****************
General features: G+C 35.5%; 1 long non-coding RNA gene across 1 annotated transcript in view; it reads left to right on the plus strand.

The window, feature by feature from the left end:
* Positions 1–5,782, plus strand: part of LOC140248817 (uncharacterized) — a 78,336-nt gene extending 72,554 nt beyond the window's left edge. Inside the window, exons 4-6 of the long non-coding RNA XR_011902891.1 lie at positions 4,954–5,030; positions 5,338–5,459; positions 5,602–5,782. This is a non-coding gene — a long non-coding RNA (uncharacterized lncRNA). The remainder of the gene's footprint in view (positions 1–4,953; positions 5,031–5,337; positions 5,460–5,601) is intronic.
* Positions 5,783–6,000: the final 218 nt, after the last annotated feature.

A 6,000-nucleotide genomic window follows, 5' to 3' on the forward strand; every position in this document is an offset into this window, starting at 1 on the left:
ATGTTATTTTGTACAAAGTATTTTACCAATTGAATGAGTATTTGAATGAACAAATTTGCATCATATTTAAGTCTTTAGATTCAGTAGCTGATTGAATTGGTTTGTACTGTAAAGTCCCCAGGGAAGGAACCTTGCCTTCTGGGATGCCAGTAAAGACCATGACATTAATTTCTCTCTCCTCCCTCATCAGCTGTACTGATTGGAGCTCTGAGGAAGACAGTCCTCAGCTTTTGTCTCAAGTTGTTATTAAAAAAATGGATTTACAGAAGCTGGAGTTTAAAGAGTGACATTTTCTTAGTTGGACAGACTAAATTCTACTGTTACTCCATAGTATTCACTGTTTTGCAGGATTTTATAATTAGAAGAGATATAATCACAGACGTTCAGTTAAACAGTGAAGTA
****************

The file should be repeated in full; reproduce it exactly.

General features: G+C 35.5%; 1 long non-coding RNA gene across 1 annotated transcript in view; it reads left to right on the plus strand.

The window, feature by feature from the left end:
* Positions 1–5,782, plus strand: part of LOC140248817 (uncharacterized) — a 78,336-nt gene extending 72,554 nt beyond the window's left edge. Inside the window, exons 4-6 of the long non-coding RNA XR_011902891.1 lie at positions 4,954–5,030; positions 5,338–5,459; positions 5,602–5,782. This is a non-coding gene — a long non-coding RNA (uncharacterized lncRNA). The remainder of the gene's footprint in view (positions 1–4,953; positions 5,031–5,337; positions 5,460–5,601) is intronic.
* Positions 5,783–6,000: the final 218 nt, after the last annotated feature.

A 6,000-nucleotide genomic window follows, 5' to 3' on the forward strand; every position in this document is an offset into this window, starting at 1 on the left:
ATGTTATTTTGTACAAAGTATTTTACCAATTGAATGAGTATTTGAATGAACAAATTTGCATCATATTTAAGTCTTTAGATTCAGTAGCTGATTGAATTGGTTTGTACTGTAAAGTCCCCAGGGAAGGAACCTTGCCTTCTGGGATGCCAGTAAAGACCATGACATTAATTTCTCTCTCCTCCCTCATCAGCTGTACTGATTGGAGCTCTGAGGAAGACAGTCCTCAGCTTTTGTCTCAAGTTGTTATTAAAAAAATGGATTTACAGAAGCTGGAGTTTAAAGAGTGACATTTTCTTAGTTGGACAGACTAAATTCTACTGTTACTCCATAGTATTCACTGTTTTGCAGGATTTTATAATTAGAAGAGATATAATCACAGACGTTCAGTTAAACAGTGAAGTA